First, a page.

I am trying to use Google Maps in China. I know that Google is blocked, which is why I downloaded the map of Beijing offline. However, when I open the app my phone attempts to find GPS satellites but finds none. I know location works because my location works fine when I am on WiFi. Is this a China blocking GPS thing or something else?

I am using a Verizon HTC One (M8) with Android 5.0.1 and HTC Sense.

Note: This question has also been cross-posted to Android.SE.

Update 1:

All my testing for this question was done on the 7th floor of a downtown office building. Yesterday after waiting a while, I was able to recieve GPS signal (using both Google Maps and GPS Status) while on the 17th floor of a suburban apartment building. I was then also able to recieve signal in another part of downtown that lacked many tall buildings. When I get back to the office tomorrow I will be able to judge if it was just taking a mega-long time to get the satellite data as @Vince suggested, or if it is the urban canyon as @Loren suggested. Thank you all for the help and explanations!

Update 2:

After some testing, it seems that this does simply come down to an urban canyon problem. The GPS does not find any satellites at my desk in the office, however, if I bring it next to a window it finds 2 satellites (not enough for a location, but enough to answer this question). When I take the phone outside the building I am able to get location in some areas. Thank you all again for the help and the wealth of new knowledge.

Note: all testing was done with data and WiFi services turned off.

Based on a comment, I have asked a question in GIS.SE asking about the urban canyon and how it compares to Beijing versus NYC.

  • Heh, there's apps that will show you what satillites your phone is picking up, which may be useful here. Commented Mar 27, 2015 at 0:15
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    heh, that's what I use, so no Commented Mar 27, 2015 at 0:47
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    I have cross-posted on Android Enthusiasts Commented Mar 27, 2015 at 7:42
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    In general, you should always keep your original question edited to contain the latest updates. Each time you edit your original question, you will bump it to the top of the homepage, which is likely to get it more attention. Commented Mar 27, 2015 at 20:40
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    You also can post in the gis.stackexchange.com chat room, both to try to get answers or (if you post then log off immediately) to draw attention here. There are expert geographers there. If you cross-post there, you could get a reply even after you leave; please edit your original question to say that you have cross-posted to there. Commented Mar 27, 2015 at 20:41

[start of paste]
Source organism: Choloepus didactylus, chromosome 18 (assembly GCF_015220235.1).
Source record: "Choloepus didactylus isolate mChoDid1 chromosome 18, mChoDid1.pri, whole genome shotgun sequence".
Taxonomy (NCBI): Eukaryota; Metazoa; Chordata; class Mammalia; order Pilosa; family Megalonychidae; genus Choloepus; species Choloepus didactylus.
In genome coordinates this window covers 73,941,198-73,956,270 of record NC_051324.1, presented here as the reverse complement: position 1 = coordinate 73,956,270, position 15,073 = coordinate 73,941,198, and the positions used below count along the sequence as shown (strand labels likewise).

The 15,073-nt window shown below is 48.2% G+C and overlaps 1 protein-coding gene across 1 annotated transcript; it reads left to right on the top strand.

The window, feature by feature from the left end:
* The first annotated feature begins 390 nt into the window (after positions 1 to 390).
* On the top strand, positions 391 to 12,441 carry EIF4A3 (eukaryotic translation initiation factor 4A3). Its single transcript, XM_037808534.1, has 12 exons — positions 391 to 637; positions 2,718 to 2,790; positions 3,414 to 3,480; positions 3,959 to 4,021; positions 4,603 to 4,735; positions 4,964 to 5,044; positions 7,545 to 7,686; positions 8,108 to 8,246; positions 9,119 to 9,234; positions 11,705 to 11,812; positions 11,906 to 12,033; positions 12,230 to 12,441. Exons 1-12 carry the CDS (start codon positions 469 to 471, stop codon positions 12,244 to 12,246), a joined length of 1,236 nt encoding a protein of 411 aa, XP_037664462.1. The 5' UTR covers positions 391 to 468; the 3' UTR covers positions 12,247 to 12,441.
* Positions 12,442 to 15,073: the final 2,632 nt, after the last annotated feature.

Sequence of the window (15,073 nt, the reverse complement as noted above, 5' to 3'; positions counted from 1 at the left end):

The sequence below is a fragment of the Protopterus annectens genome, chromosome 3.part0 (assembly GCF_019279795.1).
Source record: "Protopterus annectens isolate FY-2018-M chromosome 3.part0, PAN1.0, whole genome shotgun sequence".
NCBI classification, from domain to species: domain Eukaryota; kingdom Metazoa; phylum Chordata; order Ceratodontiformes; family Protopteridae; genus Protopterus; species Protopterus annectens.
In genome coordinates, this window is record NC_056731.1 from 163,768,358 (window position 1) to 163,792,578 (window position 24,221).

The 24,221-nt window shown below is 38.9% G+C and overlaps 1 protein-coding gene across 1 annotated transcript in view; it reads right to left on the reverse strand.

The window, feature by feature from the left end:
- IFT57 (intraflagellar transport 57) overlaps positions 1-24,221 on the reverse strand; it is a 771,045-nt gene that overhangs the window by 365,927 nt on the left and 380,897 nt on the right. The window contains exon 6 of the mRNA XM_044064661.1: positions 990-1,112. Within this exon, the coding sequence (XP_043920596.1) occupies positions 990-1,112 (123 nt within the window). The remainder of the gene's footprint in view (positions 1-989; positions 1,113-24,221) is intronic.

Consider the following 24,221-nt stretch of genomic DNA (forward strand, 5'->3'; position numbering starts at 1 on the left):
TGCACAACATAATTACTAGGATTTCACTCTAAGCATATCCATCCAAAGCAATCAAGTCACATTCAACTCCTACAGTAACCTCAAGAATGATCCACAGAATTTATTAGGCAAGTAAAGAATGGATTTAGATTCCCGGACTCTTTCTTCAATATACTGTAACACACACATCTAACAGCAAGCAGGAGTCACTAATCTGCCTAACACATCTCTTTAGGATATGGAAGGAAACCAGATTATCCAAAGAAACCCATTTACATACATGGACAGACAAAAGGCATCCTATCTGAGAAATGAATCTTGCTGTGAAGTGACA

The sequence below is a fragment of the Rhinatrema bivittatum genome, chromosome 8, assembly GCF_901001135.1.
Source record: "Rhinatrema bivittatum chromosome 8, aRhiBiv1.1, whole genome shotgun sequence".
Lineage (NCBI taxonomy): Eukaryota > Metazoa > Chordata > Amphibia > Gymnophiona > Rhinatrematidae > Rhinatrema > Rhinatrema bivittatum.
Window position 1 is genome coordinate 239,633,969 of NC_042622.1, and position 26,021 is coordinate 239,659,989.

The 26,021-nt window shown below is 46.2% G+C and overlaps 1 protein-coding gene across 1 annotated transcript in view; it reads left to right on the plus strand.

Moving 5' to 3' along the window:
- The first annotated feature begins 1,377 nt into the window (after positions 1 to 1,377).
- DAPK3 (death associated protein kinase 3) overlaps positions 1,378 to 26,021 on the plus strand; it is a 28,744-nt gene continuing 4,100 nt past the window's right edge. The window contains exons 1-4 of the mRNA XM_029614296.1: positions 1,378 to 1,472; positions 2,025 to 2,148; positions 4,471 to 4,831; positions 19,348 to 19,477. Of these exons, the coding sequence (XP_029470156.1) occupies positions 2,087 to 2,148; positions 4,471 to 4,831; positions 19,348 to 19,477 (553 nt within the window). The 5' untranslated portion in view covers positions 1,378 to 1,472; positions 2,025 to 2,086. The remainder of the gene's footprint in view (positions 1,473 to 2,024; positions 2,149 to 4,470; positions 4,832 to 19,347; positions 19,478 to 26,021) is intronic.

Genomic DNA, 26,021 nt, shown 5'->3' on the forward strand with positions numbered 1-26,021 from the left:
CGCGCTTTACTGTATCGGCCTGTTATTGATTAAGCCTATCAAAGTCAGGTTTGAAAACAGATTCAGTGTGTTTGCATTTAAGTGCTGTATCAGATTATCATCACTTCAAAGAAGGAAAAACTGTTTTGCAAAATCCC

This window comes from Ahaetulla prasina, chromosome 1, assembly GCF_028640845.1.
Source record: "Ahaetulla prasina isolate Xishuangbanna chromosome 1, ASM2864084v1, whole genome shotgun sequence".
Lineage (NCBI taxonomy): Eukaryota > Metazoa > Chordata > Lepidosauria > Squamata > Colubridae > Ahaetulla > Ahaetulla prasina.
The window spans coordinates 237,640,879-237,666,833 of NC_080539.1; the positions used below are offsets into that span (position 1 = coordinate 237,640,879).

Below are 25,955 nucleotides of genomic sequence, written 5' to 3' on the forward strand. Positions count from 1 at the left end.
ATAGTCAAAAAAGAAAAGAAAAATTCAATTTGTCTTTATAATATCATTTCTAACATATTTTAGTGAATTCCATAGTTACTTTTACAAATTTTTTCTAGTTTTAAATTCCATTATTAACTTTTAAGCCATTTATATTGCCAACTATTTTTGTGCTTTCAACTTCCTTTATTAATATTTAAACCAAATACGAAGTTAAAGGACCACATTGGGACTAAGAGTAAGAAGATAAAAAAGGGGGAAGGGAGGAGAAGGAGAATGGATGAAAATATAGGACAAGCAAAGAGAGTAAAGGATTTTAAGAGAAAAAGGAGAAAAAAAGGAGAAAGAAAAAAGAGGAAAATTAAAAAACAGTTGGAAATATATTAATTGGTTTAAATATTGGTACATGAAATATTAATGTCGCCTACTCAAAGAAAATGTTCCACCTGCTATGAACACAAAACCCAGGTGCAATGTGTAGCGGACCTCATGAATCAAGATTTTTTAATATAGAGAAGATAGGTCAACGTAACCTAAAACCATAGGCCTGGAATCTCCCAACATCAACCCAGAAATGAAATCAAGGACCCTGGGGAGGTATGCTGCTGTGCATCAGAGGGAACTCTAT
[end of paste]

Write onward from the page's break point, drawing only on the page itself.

6 Answers 6


Long ago I took a fairly simple GPS (coordinates only, this was before the idea of a GPS with a map existed) to China--and found it couldn't cope with all the tall buildings. In a large park it would work. Once I managed to get a fix with it sitting on a windowsill high up in a building but at street level with buildings around I never got enough satellites for a fix.

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    Not sure this makes any sense - I can use GPS in NYC just fine and Beijing has almost no "tall" building relatively speaking. Further, the buildings in Beijing are very well spread out, and my Chinese friends with Chinese phones get GPS just fine. Commented Mar 27, 2015 at 6:57
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    It actually makes a lot of sense. The fact that your device knows its position in New York does not mean it uses the GPS for that (using 3G/4G provides a better precision) In fact GPS signals are coming from satellites so any obstacle, buildings or even trees, weaken or reflect the signals.
    – Vince
    Commented Mar 27, 2015 at 10:33
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    @MatthewHerbst: Your phone supports "assisted GPS", which helps in downtown areas. Loren's GPS device didn't. Commented Mar 27, 2015 at 21:17
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    @MatthewHerbst: It makes perfect sense; multipath is a huge problem in the urban canyon. Commented Mar 28, 2015 at 17:30
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    If you have a street level precision, that must be GPS. 3G/4G geolocation can only give you rough location, usually only to the suburb level precision. If you've got higher precision than that without GPS, it's likely Wi-Fi positioning, but that requires a Wi-Fi database, and given China's law and their poor relationship with Google, it's unlikely they would ever be allowed to build such database.
    – Lie Ryan
    Commented Mar 30, 2015 at 0:04

This may be due to the long Time To First Fix. Indeed, I recently learned that recent smartphones use mechanisms called "Assisted GPS" in order to get a location based on GPS reception. The idea is that if you use your GPS in an area you haven't been before, the GPS would take some time to find and interpret the signal, mostly because of the slow download speed from a satellite (the source of the Wikipedia article mentions 12 minutes to get an entire navigation message, to locate the device).